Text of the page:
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- To: BOOK_ARTS-L@xxxxxxxxxxxxxxxx
- Subject: Bananas
- From: "David M. Lanning" <david@xxxxxxxxx>
- Date: Fri, 4 Apr 1997 17:04:14 +0100
- Message-id: <199704041616.IAA18856@SUL-Server-2.Stanford.EDU>
- Sender: "The Book Arts: binding, typography, collecting" <BOOK_ARTS-L@xxxxxxxxxxxxxxxx>
I have found this thread on bananas absolutely intriguing and thought that
I may as well stick in my two pennies (cents) worth!
Prior to joining Hewit's about 10 years ago, I lived on a Kibbutz for 7
years in the Northern part of Israel. During my last year there, I found
myself managing the kibbutz's 5 square mile banana plantation. Never did I
expect that the topic of bananas would crop-up (excuse the pun :-) ) in my
current line of work.
I have a few facts which may be of interest to those following this thread:
- Bananas do not grow on trees. They are in fact a 'grass'
- Water comprises of approximately 90% of the total weight of the plant.
- Each individual plant dies after bearing fruit. The 'trunk' or stalk of
the 'grandmother' is normally left to decompose which in the process feeds
three 'mother' plants sprouting from around the base of the 'grandmother'
plant - which in turn feeds three shoots (tubas) sprouting from around the
base of each 'mother' plant. These shoots will supply the crop for picking
about 15 month later. It takes about 15 months for each plant to grow from
a shoot to its full height of about 10-12 feet with fruit (for the 'paz'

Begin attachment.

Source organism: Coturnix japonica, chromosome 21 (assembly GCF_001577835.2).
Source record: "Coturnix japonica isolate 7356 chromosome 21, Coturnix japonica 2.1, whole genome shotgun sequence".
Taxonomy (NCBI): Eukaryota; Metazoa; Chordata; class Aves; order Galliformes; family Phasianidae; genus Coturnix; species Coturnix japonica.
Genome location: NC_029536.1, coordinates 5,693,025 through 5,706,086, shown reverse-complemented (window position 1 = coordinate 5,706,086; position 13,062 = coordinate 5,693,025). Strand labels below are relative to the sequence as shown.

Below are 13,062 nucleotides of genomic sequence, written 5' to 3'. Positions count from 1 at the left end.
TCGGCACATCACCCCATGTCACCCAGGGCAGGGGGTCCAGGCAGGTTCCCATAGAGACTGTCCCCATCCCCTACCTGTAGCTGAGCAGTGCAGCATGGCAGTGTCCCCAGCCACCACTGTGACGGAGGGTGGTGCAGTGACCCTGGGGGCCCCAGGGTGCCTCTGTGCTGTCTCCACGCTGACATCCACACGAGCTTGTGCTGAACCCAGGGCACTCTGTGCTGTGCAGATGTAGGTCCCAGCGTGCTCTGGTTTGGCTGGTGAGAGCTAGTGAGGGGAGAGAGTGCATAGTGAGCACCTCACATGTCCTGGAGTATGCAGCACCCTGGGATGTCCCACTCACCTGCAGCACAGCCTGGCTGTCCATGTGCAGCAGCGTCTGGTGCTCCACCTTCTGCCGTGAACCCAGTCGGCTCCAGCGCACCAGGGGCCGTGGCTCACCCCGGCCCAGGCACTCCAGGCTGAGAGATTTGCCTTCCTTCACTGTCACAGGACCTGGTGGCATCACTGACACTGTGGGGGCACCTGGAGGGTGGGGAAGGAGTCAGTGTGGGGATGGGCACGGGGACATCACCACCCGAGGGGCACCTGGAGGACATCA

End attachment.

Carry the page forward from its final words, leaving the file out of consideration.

variety, 6-7 feet for the dwarf varieties). So in an ideal farming
scenario, each family group will be visited twice a year for picking.
- It is a misconception that the banana originated in Central and South
America - it is now believed that they originated in the Middle East
probably in Egypt.
- The bananas that we all eat today are hybrids and do not re-seed.
However, there are less tasty and succulent varieties which do re-seed.
These are not farmed, but are normally found growing in the wilds of the
Indian sub-continent and South America.
By-the-way, a very effective way of removing banana plant sap from clothes
is by rubbing in Lemon Juice prior to washing.
Now, getting back to the topic of paper - am I correct in assuming that
banana paper is only used as a covering medium and not for writing on. I
ask this, because the dry fibres of the banana plant are quite a dark brown
and I cannot see how they would be suitable for writing on - unless of
course they have been bleached during their manufacture?
David M. Lanning
J. Hewit & Sons Ltd.
Tel: +44 (0) 181 965 5377
Fax: +44 (0) 181 453 0414
Web Site: http://www.hewit.com